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5 Recruiting Reality Checks with Tim Sackett

Tim Sackett
Tim Sackett, SHRM-SCP, at the SHRM Talent Conference & Expo 2024 in Las Vegas.

Tim Sackett, SHRM-SCP, an industry veteran and author of The Talent Fix, Vol 2 (SHRM, 2024), picked apart several closely held and oft-repeated beliefs about recruiting in the closing Main Stage session of the SHRM Talent Conference & Expo 2024.

Questioning the following ideas about talent acquisition could open up new possibilities for recruiters, especially in the tough current jobs market.  

“You are the talent professionals,” Sackett said. “And even though you know that, you allow everyone else at the company to act like they know so much more about recruiting than you do. You know how to do it best and have to be able to advise on what you know.”

You Only Hire Top Talent

CEOs will say that “we only hire top talent,” but is that true? Sackett asked. Recruiters know that they don’t hire the best talent. Not all the time, every time.

“One hiring manager told me, ‘We really hire the tallest of the short people,’ ” Sackett said. “We post a job, wait for someone to apply, pick the best of who applied, and get them interviewed and hired. But just because they may be the best person who applied for your job, you may be hiring the best of the worst.”

The reason the best talent can’t always be hired is that most recruiters don’t have the time and resources to hunt for the best candidate every single time, Sackett said.

“You have 75 reqs [requisitions] to fill, and it’s impossible to find the top talent. Executives get frustrated because they don’t really understand the realities of recruiting,” he said.

Quality of Hire Is the Most Important Metric

Everyone in talent acquisition agrees that quality of hire is the Holy Grail of recruiting metrics. But who measures it, and how? Some say tenure, some say performance reviews, while still others say onboarding check-ins at 90 days.

“If it was so important, there would be a known formula that everyone would know and use,” Sackett said. “So, based on practice, it isn’t important. But I believe it is important, and we have to figure out how to measure it. It’s more difficult to figure out than the metrics companies tend to lean on, like time-to-fill.”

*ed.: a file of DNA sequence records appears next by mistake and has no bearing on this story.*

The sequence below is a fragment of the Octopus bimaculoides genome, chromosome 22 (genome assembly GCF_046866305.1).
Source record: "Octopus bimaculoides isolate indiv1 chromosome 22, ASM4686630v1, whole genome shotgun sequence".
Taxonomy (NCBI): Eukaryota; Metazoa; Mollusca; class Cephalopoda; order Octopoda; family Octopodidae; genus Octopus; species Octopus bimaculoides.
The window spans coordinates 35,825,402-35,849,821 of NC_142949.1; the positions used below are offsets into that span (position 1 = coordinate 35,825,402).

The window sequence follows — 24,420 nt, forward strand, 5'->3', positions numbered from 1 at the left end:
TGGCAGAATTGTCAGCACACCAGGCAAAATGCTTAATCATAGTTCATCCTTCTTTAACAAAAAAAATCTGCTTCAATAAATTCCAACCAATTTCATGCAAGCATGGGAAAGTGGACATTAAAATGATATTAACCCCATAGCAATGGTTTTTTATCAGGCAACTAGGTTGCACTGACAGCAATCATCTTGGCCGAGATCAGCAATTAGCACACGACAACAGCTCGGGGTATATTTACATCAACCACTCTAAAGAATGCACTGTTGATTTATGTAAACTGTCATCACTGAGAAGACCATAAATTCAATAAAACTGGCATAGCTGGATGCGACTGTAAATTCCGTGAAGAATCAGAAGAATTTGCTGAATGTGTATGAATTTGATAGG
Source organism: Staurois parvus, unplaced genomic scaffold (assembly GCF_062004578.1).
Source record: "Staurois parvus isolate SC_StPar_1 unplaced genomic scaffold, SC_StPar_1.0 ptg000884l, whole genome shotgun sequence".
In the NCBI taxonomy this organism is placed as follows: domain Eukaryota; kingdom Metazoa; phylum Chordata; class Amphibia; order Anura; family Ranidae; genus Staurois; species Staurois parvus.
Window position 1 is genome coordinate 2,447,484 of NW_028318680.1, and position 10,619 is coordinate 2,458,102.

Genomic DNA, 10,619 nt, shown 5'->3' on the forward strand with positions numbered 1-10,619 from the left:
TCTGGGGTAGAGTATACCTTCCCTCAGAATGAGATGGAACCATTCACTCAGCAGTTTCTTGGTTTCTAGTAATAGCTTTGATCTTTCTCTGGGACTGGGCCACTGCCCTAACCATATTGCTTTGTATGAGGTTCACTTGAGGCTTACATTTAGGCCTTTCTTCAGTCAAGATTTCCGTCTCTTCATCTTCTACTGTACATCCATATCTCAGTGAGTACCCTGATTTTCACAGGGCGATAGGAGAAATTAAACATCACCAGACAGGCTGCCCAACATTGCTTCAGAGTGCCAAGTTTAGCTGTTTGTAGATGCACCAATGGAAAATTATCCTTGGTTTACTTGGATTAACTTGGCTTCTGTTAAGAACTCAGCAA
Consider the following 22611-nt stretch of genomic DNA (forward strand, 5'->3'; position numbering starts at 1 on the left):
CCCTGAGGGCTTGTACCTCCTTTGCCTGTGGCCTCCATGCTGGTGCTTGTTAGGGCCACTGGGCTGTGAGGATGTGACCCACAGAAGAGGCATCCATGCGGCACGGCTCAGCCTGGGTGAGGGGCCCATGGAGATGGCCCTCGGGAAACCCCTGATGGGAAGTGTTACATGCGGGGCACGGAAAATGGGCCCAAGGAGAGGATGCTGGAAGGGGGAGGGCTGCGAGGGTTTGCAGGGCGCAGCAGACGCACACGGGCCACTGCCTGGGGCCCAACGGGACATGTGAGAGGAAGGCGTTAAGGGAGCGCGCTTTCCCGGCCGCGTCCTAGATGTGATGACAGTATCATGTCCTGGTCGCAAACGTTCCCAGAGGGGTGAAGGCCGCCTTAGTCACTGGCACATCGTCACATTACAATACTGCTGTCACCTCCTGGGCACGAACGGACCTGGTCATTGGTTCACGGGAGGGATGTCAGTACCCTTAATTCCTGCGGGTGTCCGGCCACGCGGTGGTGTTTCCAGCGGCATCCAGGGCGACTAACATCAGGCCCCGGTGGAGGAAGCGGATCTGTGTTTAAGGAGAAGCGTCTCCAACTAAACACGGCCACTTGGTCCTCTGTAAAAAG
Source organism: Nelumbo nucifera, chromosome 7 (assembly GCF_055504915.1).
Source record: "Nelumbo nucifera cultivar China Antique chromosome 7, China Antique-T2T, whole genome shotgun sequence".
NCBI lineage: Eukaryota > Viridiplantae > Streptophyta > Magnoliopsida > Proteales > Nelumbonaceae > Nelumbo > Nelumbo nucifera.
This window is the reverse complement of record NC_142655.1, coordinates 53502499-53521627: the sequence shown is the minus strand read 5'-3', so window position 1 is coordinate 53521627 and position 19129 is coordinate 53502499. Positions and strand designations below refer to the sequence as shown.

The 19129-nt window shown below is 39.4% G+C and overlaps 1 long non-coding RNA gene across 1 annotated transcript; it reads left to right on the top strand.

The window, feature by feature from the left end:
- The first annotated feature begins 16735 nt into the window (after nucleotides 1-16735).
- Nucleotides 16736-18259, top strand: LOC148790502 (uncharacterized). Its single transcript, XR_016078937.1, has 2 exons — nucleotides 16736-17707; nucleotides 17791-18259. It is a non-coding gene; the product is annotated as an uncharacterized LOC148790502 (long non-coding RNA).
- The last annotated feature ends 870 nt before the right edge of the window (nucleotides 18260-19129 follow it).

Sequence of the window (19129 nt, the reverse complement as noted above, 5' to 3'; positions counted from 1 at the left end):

Hiring Managers Are the Biggest Obstacle

Turnover kills recruiting success more than the hiring managers that recruiters often complain about, Sackett said.

“The most productive recruiting teams work for companies with really low turnover,” he said. “They don’t have to hire as much, so they can focus on doing amazing stuff like employer branding and improving interviewing and assessments. If you work for a company that has 150 percent turnover and you’re on a treadmill, recruiting is hard.”

Sackett said that one solution to this problem would be moving ownership of retention to the talent acquisition team.

“We should own retention,” he said. “Think about when a manager fires a low-performer. They don’t think about the work that went into recruiting and hiring that person. Now, imagine if recruiters owned retention—we would try not to fire people. We know the hire is a good hire, and we know that the hire can be saved.”

The oft-repeated trope that people leave managers, not companies, also needs to be re-examined, he said.

“That finding was misleading. It turns out people will work for crappy bosses if they’re paid well or they love the people they work with or have great benefits. Recruiters already know this. So much of what is predicated on being successful in recruiting is compensation, benefits, flexibility and work location—not amazing managers.”

You Can’t Fill a Job Unless It’s Remote

You hear it everywhere: “ ‘If it’s not remote, no one wants this job,’ ” Sackett said. “We tend to think everybody wants to work remotely, but that’s not true. Most recent college grads want in-office experience. It makes sense. That’s how you build your social and professional networks. Fully remote employees can feel a lack of connection.”

He added that the argument should not be remote versus hybrid or onsite.

“It’s about finding the environment where people are going to be the most successful,” he said. “When people are engaged and happy, they are the most successful. I would say, ‘This is the job, and now let’s find out where you will be the most successful at it—whether remote or onsite or another flexible arrangement.’ ”

AI Will Disrupt Recruiting

This one is a “Yes, but.” Yes, generative AI will change how recruiting is done, Sackett said. “But technology has always changed how we work. This will be no different.”

Try to learn enough about the new technology to understand what the vendors are trying to sell you, he advised.

“I’m hopeful about AI,” he said. “It’s not perfect, but it can get us closer to bias-free hiring than ever before. I’m less afraid of my AI being biased than my sales guy. AI can be measured. I can audit my AI whenever I want. But I can’t prove that my sales guy hates women.”

On the flip side, Sackett reminded attendees that in an AI-prevalent world, human connection will become that much more of a luxury.


​An organization run by AI is not a futuristic concept. Such technology is already a part of many workplaces and will continue to shape the labor market and HR. Here's how employers and employees can successfully manage generative AI and other AI-powered systems.